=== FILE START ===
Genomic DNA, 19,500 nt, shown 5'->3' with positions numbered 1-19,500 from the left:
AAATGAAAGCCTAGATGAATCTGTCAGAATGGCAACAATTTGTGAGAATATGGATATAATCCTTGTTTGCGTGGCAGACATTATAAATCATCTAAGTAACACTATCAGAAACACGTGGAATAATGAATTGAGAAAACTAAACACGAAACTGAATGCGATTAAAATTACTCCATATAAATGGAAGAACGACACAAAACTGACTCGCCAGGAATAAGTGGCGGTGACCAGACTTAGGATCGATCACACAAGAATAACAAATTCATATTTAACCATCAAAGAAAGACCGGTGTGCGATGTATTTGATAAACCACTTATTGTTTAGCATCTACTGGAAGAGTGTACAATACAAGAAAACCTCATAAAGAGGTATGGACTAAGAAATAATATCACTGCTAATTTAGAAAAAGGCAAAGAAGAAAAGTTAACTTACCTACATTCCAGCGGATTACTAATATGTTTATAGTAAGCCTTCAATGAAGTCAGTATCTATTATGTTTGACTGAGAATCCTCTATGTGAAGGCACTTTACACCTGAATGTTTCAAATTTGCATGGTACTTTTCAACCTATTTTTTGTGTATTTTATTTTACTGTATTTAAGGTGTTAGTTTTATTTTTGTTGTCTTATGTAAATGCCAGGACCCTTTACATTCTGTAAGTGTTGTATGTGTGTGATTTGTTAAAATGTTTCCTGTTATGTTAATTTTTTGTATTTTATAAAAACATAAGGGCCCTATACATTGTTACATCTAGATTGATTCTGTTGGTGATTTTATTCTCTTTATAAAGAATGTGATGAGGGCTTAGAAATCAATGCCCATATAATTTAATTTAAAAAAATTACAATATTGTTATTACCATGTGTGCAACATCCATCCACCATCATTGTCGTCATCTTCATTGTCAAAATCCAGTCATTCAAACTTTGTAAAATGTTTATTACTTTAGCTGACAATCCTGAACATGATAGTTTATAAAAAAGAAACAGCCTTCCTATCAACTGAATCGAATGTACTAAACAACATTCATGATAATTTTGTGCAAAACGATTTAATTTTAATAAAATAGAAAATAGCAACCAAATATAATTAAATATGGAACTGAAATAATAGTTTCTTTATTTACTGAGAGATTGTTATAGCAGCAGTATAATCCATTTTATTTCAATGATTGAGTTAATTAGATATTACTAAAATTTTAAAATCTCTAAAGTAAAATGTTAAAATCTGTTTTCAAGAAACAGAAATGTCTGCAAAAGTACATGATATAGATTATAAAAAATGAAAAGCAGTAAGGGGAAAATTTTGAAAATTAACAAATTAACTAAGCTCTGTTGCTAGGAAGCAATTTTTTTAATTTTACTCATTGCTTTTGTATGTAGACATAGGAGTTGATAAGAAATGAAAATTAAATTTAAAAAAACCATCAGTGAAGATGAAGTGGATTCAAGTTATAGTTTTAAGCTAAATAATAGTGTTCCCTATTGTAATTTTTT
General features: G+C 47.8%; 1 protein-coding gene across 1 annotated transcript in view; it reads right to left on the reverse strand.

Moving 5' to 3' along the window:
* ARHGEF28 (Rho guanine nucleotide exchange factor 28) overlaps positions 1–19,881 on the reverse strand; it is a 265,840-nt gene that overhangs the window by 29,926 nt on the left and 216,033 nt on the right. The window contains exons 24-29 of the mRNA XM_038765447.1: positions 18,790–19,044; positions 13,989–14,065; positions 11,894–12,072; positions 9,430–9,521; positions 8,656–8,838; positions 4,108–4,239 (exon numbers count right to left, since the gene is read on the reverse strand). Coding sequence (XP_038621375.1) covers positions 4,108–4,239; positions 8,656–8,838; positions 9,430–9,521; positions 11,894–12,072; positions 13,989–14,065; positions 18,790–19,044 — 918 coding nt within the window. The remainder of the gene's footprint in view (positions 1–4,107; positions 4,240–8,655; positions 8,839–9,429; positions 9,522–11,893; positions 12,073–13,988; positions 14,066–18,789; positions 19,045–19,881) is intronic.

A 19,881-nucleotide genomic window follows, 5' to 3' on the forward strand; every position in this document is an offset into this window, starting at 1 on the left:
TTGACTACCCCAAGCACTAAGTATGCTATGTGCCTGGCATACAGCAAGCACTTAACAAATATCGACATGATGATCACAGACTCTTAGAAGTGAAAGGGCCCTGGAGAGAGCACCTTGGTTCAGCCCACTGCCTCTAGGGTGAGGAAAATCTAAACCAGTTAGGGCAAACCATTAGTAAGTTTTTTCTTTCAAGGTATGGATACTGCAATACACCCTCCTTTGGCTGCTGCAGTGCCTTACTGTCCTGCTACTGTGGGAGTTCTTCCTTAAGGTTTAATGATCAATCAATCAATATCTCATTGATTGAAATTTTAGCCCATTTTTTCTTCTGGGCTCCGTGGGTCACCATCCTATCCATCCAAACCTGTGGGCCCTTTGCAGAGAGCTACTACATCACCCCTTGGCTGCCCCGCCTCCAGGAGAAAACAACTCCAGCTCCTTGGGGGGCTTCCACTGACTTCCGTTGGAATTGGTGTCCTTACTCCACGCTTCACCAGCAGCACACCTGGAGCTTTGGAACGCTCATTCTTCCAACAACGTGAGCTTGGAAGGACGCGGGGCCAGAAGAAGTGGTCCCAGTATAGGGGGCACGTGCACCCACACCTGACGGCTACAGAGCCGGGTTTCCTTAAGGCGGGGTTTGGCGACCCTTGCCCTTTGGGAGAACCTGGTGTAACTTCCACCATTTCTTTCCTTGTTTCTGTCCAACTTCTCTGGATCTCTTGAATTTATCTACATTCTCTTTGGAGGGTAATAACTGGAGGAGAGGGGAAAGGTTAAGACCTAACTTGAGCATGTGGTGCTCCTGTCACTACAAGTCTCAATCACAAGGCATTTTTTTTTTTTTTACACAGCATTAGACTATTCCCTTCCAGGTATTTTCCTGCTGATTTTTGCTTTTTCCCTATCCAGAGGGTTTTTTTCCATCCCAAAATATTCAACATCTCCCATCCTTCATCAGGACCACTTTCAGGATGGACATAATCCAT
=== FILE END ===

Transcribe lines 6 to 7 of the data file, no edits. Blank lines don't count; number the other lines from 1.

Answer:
A 19,881-nucleotide genomic window follows, 5' to 3' on the forward strand; every position in this document is an offset into this window, starting at 1 on the left:
TTGACTACCCCAAGCACTAAGTATGCTATGTGCCTGGCATACAGCAAGCACTTAACAAATATCGACATGATGATCACAGACTCTTAGAAGTGAAAGGGCCCTGGAGAGAGCACCTTGGTTCAGCCCACTGCCTCTAGGGTGAGGAAAATCTAAACCAGTTAGGGCAAACCATTAGTAAGTTTTTTCTTTCAAGGTATGGATACTGCAATACACCCTCCTTTGGCTGCTGCAGTGCCTTACTGTCCTGCTACTGTGGGAGTTCTTCCTTAAGGTTTAATGATCAATCAATCAATATCTCATTGATTGAAATTTTAGCCCATTTTTTCTTCTGGGCTCCGTGGGTCACCATCCTATCCATCCAAACCTGTGGGCCCTTTGCAGAGAGCTACTACATCACCCCTTGGCTGCCCCGCCTCCAGGAGAAAACAACTCCAGCTCCTTGGGGGGCTTCCACTGACTTCCGTTGGAATTGGTGTCCTTACTCCACGCTTCACCAGCAGCACACCTGGAGCTTTGGAACGCTCATTCTTCCAACAACGTGAGCTTGGAAGGACGCGGGGCCAGAAGAAGTGGTCCCAGTATAGGGGGCACGTGCACCCACACCTGACGGCTACAGAGCCGGGTTTCCTTAAGGCGGGGTTTGGCGACCCTTGCCCTTTGGGAGAACCTGGTGTAACTTCCACCATTTCTTTCCTTGTTTCTGTCCAACTTCTCTGGATCTCTTGAATTTATCTACATTCTCTTTGGAGGGTAATAACTGGAGGAGAGGGGAAAGGTTAAGACCTAACTTGAGCATGTGGTGCTCCTGTCACTACAAGTCTCAATCACAAGGCATTTTTTTTTTTTTTACACAGCATTAGACTATTCCCTTCCAGGTATTTTCCTGCTGATTTTTGCTTTTTCCCTATCCAGAGGGTTTTTTTCCATCCCAAAATATTCAACATCTCCCATCCTTCATCAGGACCACTTTCAGGATGGACATAATCCAT